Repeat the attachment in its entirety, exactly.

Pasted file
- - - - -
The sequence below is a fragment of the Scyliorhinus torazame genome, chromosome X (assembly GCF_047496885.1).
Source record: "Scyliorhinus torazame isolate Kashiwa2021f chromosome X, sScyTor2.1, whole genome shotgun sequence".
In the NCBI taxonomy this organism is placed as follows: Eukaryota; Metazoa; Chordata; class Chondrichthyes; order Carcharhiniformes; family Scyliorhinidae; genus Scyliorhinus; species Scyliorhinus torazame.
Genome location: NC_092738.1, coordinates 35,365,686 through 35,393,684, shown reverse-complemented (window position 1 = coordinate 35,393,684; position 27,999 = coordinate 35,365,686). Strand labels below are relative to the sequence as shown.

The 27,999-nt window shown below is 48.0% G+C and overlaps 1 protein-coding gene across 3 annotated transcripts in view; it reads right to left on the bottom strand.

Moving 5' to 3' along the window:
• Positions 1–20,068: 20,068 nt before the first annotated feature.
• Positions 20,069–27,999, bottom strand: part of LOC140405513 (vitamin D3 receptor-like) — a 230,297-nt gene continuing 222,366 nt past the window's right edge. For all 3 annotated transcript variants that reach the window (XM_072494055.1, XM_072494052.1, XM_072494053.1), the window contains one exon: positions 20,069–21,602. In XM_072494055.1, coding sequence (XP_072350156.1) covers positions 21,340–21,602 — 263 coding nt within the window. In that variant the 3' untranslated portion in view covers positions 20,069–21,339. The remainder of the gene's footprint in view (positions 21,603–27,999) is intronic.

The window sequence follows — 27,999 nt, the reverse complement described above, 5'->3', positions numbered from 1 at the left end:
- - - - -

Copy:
The sequence below is a fragment of the Scyliorhinus torazame genome, chromosome X (assembly GCF_047496885.1).
Source record: "Scyliorhinus torazame isolate Kashiwa2021f chromosome X, sScyTor2.1, whole genome shotgun sequence".
In the NCBI taxonomy this organism is placed as follows: Eukaryota; Metazoa; Chordata; class Chondrichthyes; order Carcharhiniformes; family Scyliorhinidae; genus Scyliorhinus; species Scyliorhinus torazame.
Genome location: NC_092738.1, coordinates 35,365,686 through 35,393,684, shown reverse-complemented (window position 1 = coordinate 35,393,684; position 27,999 = coordinate 35,365,686). Strand labels below are relative to the sequence as shown.

The 27,999-nt window shown below is 48.0% G+C and overlaps 1 protein-coding gene across 3 annotated transcripts in view; it reads right to left on the bottom strand.

Moving 5' to 3' along the window:
• Positions 1–20,068: 20,068 nt before the first annotated feature.
• Positions 20,069–27,999, bottom strand: part of LOC140405513 (vitamin D3 receptor-like) — a 230,297-nt gene continuing 222,366 nt past the window's right edge. For all 3 annotated transcript variants that reach the window (XM_072494055.1, XM_072494052.1, XM_072494053.1), the window contains one exon: positions 20,069–21,602. In XM_072494055.1, coding sequence (XP_072350156.1) covers positions 21,340–21,602 — 263 coding nt within the window. In that variant the 3' untranslated portion in view covers positions 20,069–21,339. The remainder of the gene's footprint in view (positions 21,603–27,999) is intronic.

The window sequence follows — 27,999 nt, the reverse complement described above, 5'->3', positions numbered from 1 at the left end: